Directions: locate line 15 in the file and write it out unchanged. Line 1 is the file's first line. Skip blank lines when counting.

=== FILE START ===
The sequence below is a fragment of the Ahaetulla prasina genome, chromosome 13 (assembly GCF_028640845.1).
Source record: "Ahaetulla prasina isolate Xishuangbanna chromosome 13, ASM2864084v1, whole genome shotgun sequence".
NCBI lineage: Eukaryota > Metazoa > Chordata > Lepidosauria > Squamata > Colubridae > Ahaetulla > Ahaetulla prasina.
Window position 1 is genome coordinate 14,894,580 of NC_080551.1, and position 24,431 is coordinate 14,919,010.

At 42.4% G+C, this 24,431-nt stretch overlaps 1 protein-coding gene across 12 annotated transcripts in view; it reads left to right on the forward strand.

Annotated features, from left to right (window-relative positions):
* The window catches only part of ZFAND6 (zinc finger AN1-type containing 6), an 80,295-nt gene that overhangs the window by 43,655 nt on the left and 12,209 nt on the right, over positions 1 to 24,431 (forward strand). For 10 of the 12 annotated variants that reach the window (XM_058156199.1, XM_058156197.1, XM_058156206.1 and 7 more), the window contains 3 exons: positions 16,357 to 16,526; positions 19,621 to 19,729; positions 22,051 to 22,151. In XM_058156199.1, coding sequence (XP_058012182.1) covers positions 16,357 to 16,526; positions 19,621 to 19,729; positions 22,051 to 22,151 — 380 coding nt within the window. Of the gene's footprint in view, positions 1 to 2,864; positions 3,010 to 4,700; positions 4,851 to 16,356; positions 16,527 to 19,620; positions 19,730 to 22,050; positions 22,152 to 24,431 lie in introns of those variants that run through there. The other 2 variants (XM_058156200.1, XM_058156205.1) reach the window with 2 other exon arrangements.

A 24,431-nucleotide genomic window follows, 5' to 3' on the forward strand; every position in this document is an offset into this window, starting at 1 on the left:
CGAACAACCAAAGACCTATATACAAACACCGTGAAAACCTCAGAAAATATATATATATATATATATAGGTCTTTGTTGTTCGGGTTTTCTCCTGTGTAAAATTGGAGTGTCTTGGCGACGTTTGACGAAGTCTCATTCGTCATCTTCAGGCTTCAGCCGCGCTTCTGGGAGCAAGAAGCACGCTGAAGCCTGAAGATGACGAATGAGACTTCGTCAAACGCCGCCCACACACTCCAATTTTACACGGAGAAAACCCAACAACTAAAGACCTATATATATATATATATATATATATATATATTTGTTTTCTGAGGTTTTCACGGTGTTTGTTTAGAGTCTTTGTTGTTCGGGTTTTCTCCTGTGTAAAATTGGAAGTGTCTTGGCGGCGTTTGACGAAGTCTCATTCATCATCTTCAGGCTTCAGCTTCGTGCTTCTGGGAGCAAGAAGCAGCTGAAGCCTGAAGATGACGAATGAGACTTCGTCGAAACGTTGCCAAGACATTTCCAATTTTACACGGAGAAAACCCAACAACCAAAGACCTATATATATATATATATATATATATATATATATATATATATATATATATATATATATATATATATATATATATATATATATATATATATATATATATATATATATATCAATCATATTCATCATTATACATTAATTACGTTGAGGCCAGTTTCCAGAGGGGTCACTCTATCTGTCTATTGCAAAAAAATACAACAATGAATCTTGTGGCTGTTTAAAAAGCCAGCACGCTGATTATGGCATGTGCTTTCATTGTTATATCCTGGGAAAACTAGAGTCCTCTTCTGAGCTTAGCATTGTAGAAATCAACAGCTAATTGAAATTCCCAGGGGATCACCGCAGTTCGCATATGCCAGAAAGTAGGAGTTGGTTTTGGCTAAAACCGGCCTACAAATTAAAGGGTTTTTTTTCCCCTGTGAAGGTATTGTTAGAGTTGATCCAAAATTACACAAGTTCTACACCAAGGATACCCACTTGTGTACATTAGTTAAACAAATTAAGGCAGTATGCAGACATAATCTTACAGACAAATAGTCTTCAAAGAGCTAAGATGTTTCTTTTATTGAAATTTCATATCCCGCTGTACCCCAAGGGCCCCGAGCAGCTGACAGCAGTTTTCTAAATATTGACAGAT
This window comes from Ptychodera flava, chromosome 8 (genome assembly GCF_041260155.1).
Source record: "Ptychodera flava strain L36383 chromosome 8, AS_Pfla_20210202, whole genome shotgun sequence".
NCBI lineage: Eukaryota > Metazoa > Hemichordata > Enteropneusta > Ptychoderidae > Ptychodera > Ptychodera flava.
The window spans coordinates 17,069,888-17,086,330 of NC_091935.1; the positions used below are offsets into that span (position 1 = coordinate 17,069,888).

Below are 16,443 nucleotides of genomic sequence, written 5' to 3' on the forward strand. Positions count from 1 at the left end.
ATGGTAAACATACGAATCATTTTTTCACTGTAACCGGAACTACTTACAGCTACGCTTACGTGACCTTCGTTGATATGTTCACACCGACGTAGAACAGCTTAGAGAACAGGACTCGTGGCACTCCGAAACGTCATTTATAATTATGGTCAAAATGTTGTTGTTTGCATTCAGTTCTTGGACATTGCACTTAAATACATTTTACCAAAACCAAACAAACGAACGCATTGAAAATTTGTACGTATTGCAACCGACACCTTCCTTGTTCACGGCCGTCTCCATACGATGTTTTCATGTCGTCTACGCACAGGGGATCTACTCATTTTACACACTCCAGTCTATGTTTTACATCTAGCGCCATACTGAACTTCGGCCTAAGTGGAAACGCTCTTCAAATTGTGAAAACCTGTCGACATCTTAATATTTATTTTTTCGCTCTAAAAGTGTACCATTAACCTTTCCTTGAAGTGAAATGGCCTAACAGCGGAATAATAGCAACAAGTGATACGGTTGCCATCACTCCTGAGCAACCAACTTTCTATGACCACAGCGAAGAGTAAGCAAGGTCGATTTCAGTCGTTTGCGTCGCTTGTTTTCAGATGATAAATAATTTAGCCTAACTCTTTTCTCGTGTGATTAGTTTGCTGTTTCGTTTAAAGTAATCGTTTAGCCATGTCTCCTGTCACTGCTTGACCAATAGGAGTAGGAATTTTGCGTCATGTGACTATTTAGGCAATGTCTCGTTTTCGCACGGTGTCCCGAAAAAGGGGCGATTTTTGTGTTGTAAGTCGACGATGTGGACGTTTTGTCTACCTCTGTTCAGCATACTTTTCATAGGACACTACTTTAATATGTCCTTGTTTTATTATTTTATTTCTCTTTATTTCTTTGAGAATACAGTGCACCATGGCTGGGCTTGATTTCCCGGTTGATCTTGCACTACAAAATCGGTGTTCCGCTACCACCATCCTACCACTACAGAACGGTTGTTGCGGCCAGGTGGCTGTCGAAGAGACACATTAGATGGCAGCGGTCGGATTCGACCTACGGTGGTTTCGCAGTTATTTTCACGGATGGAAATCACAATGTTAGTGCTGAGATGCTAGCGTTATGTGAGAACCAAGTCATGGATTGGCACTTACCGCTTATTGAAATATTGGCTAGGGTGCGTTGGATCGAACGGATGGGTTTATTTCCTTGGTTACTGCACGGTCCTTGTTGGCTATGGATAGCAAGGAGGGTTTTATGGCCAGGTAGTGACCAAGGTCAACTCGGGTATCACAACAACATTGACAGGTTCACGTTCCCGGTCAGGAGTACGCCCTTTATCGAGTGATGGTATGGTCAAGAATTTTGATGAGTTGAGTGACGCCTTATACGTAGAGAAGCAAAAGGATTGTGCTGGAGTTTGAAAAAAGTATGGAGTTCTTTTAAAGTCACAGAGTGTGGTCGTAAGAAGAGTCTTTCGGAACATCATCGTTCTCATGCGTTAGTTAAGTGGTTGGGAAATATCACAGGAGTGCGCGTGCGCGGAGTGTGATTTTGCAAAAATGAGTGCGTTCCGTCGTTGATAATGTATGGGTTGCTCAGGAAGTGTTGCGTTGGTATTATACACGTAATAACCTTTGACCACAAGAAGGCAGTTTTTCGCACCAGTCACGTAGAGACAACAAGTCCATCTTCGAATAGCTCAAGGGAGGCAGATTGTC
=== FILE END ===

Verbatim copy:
ATGGTAAACATACGAATCATTTTTTCACTGTAACCGGAACTACTTACAGCTACGCTTACGTGACCTTCGTTGATATGTTCACACCGACGTAGAACAGCTTAGAGAACAGGACTCGTGGCACTCCGAAACGTCATTTATAATTATGGTCAAAATGTTGTTGTTTGCATTCAGTTCTTGGACATTGCACTTAAATACATTTTACCAAAACCAAACAAACGAACGCATTGAAAATTTGTACGTATTGCAACCGACACCTTCCTTGTTCACGGCCGTCTCCATACGATGTTTTCATGTCGTCTACGCACAGGGGATCTACTCATTTTACACACTCCAGTCTATGTTTTACATCTAGCGCCATACTGAACTTCGGCCTAAGTGGAAACGCTCTTCAAATTGTGAAAACCTGTCGACATCTTAATATTTATTTTTTCGCTCTAAAAGTGTACCATTAACCTTTCCTTGAAGTGAAATGGCCTAACAGCGGAATAATAGCAACAAGTGATACGGTTGCCATCACTCCTGAGCAACCAACTTTCTATGACCACAGCGAAGAGTAAGCAAGGTCGATTTCAGTCGTTTGCGTCGCTTGTTTTCAGATGATAAATAATTTAGCCTAACTCTTTTCTCGTGTGATTAGTTTGCTGTTTCGTTTAAAGTAATCGTTTAGCCATGTCTCCTGTCACTGCTTGACCAATAGGAGTAGGAATTTTGCGTCATGTGACTATTTAGGCAATGTCTCGTTTTCGCACGGTGTCCCGAAAAAGGGGCGATTTTTGTGTTGTAAGTCGACGATGTGGACGTTTTGTCTACCTCTGTTCAGCATACTTTTCATAGGACACTACTTTAATATGTCCTTGTTTTATTATTTTATTTCTCTTTATTTCTTTGAGAATACAGTGCACCATGGCTGGGCTTGATTTCCCGGTTGATCTTGCACTACAAAATCGGTGTTCCGCTACCACCATCCTACCACTACAGAACGGTTGTTGCGGCCAGGTGGCTGTCGAAGAGACACATTAGATGGCAGCGGTCGGATTCGACCTACGGTGGTTTCGCAGTTATTTTCACGGATGGAAATCACAATGTTAGTGCTGAGATGCTAGCGTTATGTGAGAACCAAGTCATGGATTGGCACTTACCGCTTATTGAAATATTGGCTAGGGTGCGTTGGATCGAACGGATGGGTTTATTTCCTTGGTTACTGCACGGTCCTTGTTGGCTATGGATAGCAAGGAGGGTTTTATGGCCAGGTAGTGACCAAGGTCAACTCGGGTATCACAACAACATTGACAGGTTCACGTTCCCGGTCAGGAGTACGCCCTTTATCGAGTGATGGTATGGTCAAGAATTTTGATGAGTTGAGTGACGCCTTATACGTAGAGAAGCAAAAGGATTGTGCTGGAGTTTGAAAAAAGTATGGAGTTCTTTTAAAGTCACAGAGTGTGGTCGTAAGAAGAGTCTTTCGGAACATCATCGTTCTCATGCGTTAGTTAAGTGGTTGGGAAATATCACAGGAGTGCGCGTGCGCGGAGTGTGATTTTGCAAAAATGAGTGCGTTCCGTCGTTGATAATGTATGGGTTGCTCAGGAAGTGTTGCGTTGGTATTATACACGTAATAACCTTTGACCACAAGAAGGCAGTTTTTCGCACCAGTCACGTAGAGACAACAAGTCCATCTTCGAATAGCTCAAGGGAGGCAGATTGTC